This morning I awoke early, spent time looking at my electronic tablet while getting ready, connected my smartphone to my vehicle’s audio system, drove to the airport and showed the parking attendant the reservation on my smartphone, checked my baggage using the boarding pass on my smartphone, went through the security checkpoint with my electronic boarding pass, boarded the plane with a quick scan of my smartphone’s airline app, and read emails until time to switch my smartphone to airplane mode.
And I wonder why I’m tired, stressed, and distracted! Granted this is not a typical morning for me; however, almost every day begins with reaching for my tablet or phone and ends with putting them away before crawling into bed exhausted. Our world has become so connected and attached to powerful electronic devices that we are constantly technologically distracted everywhere we go. Even the security checkpoint officer was briefly distracted this morning when she stole a quick glance at her smartphone.
What does this have to do with teaching preschoolers and elementary kids at church? Tony Reinke in his book 12 Ways Your Phone is Changing You says, “We check our smartphones about 81,500 times each year, or once every 4.3 minutes of our waking lives.” That could mean you’re checking your phone almost 14 times during the one hour you’re teaching kids at church.
So, what can you and I do to be less distracted by technology as we attempt to teach kids the Bible? Here are five steps that can apply not only to the classroom setting, but to work and home as well:
- Accept the reality and limits of technology. Technology is here to stay and will continue to be more invasive. However, it can never make us omnipresent. The sooner we learn that, the more engaged with real people in real time we will become. Smartphones and tablets will never take the place of one-on-one, biblical conversations with kids.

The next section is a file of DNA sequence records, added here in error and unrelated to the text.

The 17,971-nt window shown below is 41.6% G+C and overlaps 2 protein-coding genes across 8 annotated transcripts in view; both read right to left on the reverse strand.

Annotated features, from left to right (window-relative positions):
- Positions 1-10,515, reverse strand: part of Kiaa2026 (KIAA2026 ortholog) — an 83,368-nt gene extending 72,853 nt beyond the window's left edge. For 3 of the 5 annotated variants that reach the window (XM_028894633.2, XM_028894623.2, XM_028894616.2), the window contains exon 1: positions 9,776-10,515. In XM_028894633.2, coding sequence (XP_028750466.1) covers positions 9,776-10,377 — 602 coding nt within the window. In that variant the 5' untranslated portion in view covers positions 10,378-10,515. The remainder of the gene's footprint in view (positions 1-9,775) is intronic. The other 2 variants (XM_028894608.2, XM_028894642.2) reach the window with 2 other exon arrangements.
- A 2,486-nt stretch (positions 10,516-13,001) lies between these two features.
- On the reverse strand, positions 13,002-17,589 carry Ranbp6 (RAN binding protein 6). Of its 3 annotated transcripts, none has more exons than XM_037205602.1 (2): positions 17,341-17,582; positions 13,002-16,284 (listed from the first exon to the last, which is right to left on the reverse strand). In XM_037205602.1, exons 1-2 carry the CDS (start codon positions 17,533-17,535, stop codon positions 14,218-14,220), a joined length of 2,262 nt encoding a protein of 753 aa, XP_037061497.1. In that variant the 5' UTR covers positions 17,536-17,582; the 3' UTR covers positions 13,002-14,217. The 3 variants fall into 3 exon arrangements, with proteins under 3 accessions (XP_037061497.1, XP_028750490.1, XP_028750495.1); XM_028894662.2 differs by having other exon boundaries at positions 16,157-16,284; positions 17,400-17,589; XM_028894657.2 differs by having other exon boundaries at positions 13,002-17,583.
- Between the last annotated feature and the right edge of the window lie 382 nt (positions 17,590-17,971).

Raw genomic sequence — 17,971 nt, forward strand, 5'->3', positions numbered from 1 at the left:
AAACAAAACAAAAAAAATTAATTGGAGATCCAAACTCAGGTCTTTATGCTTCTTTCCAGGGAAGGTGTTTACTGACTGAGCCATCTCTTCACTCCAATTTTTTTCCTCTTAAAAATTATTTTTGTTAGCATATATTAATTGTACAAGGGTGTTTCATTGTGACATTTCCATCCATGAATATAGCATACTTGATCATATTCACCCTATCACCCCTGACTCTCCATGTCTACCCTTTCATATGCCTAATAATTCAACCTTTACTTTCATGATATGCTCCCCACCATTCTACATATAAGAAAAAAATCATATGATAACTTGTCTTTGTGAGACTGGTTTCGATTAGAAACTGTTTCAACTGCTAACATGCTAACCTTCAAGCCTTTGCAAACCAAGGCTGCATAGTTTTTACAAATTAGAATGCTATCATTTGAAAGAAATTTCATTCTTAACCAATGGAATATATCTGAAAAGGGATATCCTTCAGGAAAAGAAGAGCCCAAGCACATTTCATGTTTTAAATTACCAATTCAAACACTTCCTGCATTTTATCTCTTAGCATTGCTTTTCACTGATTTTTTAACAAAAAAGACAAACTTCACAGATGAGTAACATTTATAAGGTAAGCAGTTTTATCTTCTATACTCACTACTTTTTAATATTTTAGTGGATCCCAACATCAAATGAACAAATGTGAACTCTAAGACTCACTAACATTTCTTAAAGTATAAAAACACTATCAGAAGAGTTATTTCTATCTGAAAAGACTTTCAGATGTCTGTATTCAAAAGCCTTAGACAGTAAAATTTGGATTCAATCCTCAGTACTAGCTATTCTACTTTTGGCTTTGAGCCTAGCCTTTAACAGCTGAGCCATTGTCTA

- Evaluate your personal tech usage. Free tools exist that can help you know if you are too connected digitally. Search online for the Internet Addiction Test (IAT), the Facebook Intensity Quiz, and other assessments. Make changes based on your evaluation.
- Establish “No Tech” zones. Place your smartphone out of reach in the classroom. Know where it is for emergencies, but otherwise “forget” where it is. Say to yourself and your co-teachers, “I don’t check my phone in the classroom.” Just making this statement reinforces your resolve.
- Use the “do not disturb” feature on your phone. If you don’t know how, ask a first grader to show you. Basically this feature allows calls and texts only from specific contacts, such as your spouse or children’s pastor.
- Enlist a tech accountability partner. This could be your co-teacher. Give her permission to give you “the look” or some other signal when you start pulling your phone out of your pocket. I teach every week with a Millennial, and she NEVER uses her smartphone in the classroom. I could learn from her example.
A few months ago I was sitting in the blocks area of a Bible study classroom, and a pre-kindergartener was trying to explain something to me. He felt compelled to say, “Hey!” to get my attention. I almost missed a Bible-teaching moment because I was looking at a text. That shameful incident helped me make some changes. What about you? What changes will you make this week?
Well, it’s time to put this blog post to bed and send to the editor. For the price of a fast-food meal I could connect to WiFi while flying 38,000 feet in the air and email what I just wrote, but I’m too frugal for that . . . or distracted.
Landry Holmes is the Manager of LifeWay Kids Ministry Publishing, Nashville, TN. A graduate of Howard Payne University and Southwestern Baptist Theological Seminary, Landry served on church staffs before coming to LifeWay. He is a church leader, writer, workshop facilitator, and publisher. Landry also teaches children at his church in Middle Tennessee. He and his wife Janetta are the grandparents of two adorable grandbabies.